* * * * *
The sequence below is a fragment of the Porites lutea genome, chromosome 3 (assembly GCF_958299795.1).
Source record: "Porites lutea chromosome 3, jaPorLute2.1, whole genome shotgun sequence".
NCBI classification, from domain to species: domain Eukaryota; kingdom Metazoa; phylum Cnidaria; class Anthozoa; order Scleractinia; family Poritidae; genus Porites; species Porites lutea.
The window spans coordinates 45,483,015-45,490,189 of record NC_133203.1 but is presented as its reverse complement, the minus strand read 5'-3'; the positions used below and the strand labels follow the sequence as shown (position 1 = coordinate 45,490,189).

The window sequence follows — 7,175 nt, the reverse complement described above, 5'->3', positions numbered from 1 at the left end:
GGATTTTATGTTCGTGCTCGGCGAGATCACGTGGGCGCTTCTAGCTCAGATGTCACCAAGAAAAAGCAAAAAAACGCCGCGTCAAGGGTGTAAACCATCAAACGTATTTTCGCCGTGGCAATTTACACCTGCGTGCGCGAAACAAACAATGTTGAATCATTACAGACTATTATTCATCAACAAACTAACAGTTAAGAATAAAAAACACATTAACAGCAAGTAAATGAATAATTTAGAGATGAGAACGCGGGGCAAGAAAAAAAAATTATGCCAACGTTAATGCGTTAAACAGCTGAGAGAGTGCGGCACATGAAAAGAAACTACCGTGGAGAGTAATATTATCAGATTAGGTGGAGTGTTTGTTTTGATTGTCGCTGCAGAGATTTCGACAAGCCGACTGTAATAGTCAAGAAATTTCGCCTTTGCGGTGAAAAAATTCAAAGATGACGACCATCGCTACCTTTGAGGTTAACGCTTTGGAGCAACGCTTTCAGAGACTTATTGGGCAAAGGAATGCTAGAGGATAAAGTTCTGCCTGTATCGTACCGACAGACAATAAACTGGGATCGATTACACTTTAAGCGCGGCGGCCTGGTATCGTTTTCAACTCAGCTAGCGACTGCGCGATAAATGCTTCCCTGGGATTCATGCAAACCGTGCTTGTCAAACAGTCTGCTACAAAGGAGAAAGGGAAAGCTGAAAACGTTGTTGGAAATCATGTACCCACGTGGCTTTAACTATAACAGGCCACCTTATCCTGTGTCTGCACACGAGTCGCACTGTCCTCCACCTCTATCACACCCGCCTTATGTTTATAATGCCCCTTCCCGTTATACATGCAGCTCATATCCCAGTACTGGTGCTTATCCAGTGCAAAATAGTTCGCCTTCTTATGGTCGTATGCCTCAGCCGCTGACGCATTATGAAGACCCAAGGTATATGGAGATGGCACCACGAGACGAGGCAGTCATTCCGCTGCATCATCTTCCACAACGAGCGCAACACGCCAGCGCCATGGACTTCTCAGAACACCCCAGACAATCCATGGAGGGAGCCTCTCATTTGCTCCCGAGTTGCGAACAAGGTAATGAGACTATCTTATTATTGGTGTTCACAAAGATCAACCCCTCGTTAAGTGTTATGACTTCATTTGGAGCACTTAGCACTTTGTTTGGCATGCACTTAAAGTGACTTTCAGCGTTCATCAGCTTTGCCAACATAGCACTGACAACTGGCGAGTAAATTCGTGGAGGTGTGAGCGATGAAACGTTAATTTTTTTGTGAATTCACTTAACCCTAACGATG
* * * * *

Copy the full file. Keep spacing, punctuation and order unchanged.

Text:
The sequence below is a fragment of the Porites lutea genome, chromosome 3 (assembly GCF_958299795.1).
Source record: "Porites lutea chromosome 3, jaPorLute2.1, whole genome shotgun sequence".
NCBI classification, from domain to species: domain Eukaryota; kingdom Metazoa; phylum Cnidaria; class Anthozoa; order Scleractinia; family Poritidae; genus Porites; species Porites lutea.
The window spans coordinates 45,483,015-45,490,189 of record NC_133203.1 but is presented as its reverse complement, the minus strand read 5'-3'; the positions used below and the strand labels follow the sequence as shown (position 1 = coordinate 45,490,189).

The window sequence follows — 7,175 nt, the reverse complement described above, 5'->3', positions numbered from 1 at the left end:
GGATTTTATGTTCGTGCTCGGCGAGATCACGTGGGCGCTTCTAGCTCAGATGTCACCAAGAAAAAGCAAAAAAACGCCGCGTCAAGGGTGTAAACCATCAAACGTATTTTCGCCGTGGCAATTTACACCTGCGTGCGCGAAACAAACAATGTTGAATCATTACAGACTATTATTCATCAACAAACTAACAGTTAAGAATAAAAAACACATTAACAGCAAGTAAATGAATAATTTAGAGATGAGAACGCGGGGCAAGAAAAAAAAATTATGCCAACGTTAATGCGTTAAACAGCTGAGAGAGTGCGGCACATGAAAAGAAACTACCGTGGAGAGTAATATTATCAGATTAGGTGGAGTGTTTGTTTTGATTGTCGCTGCAGAGATTTCGACAAGCCGACTGTAATAGTCAAGAAATTTCGCCTTTGCGGTGAAAAAATTCAAAGATGACGACCATCGCTACCTTTGAGGTTAACGCTTTGGAGCAACGCTTTCAGAGACTTATTGGGCAAAGGAATGCTAGAGGATAAAGTTCTGCCTGTATCGTACCGACAGACAATAAACTGGGATCGATTACACTTTAAGCGCGGCGGCCTGGTATCGTTTTCAACTCAGCTAGCGACTGCGCGATAAATGCTTCCCTGGGATTCATGCAAACCGTGCTTGTCAAACAGTCTGCTACAAAGGAGAAAGGGAAAGCTGAAAACGTTGTTGGAAATCATGTACCCACGTGGCTTTAACTATAACAGGCCACCTTATCCTGTGTCTGCACACGAGTCGCACTGTCCTCCACCTCTATCACACCCGCCTTATGTTTATAATGCCCCTTCCCGTTATACATGCAGCTCATATCCCAGTACTGGTGCTTATCCAGTGCAAAATAGTTCGCCTTCTTATGGTCGTATGCCTCAGCCGCTGACGCATTATGAAGACCCAAGGTATATGGAGATGGCACCACGAGACGAGGCAGTCATTCCGCTGCATCATCTTCCACAACGAGCGCAACACGCCAGCGCCATGGACTTCTCAGAACACCCCAGACAATCCATGGAGGGAGCCTCTCATTTGCTCCCGAGTTGCGAACAAGGTAATGAGACTATCTTATTATTGGTGTTCACAAAGATCAACCCCTCGTTAAGTGTTATGACTTCATTTGGAGCACTTAGCACTTTGTTTGGCATGCACTTAAAGTGACTTTCAGCGTTCATCAGCTTTGCCAACATAGCACTGACAACTGGCGAGTAAATTCGTGGAGGTGTGAGCGATGAAACGTTAATTTTTTTGTGAATTCACTTAACCCTAACGATG